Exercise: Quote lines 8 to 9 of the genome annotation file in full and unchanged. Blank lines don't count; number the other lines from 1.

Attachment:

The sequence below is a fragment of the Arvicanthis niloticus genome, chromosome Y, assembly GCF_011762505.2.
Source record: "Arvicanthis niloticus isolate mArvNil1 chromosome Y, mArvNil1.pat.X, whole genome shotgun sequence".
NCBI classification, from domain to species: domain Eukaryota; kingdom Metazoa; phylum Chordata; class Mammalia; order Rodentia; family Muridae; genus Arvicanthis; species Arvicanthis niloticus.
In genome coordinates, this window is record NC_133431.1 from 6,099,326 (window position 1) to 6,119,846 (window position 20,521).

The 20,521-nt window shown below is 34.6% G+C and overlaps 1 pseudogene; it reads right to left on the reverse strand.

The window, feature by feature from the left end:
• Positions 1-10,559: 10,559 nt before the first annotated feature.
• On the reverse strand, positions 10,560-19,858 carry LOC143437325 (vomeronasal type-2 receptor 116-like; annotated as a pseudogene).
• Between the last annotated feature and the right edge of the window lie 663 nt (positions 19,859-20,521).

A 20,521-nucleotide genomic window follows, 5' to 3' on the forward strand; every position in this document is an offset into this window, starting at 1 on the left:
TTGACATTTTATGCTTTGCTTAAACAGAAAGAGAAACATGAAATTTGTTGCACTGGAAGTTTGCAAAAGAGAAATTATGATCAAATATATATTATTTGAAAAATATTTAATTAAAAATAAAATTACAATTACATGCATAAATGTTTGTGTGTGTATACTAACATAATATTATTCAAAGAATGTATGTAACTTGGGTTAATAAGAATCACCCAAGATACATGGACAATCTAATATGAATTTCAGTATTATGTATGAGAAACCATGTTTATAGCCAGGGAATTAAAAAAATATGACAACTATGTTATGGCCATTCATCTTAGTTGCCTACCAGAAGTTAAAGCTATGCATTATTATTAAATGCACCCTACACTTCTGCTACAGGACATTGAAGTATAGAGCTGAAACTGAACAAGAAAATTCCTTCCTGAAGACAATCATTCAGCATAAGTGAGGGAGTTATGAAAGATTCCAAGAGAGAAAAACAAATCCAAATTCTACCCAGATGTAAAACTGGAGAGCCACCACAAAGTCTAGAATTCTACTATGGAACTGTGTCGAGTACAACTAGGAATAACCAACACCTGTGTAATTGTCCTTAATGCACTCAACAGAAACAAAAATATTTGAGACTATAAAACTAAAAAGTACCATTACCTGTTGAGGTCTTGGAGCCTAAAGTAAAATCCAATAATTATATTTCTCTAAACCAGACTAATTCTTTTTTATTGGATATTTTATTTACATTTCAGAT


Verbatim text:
• On the reverse strand, positions 10,560-19,858 carry LOC143437325 (vomeronasal type-2 receptor 116-like; annotated as a pseudogene).
• Between the last annotated feature and the right edge of the window lie 663 nt (positions 19,859-20,521).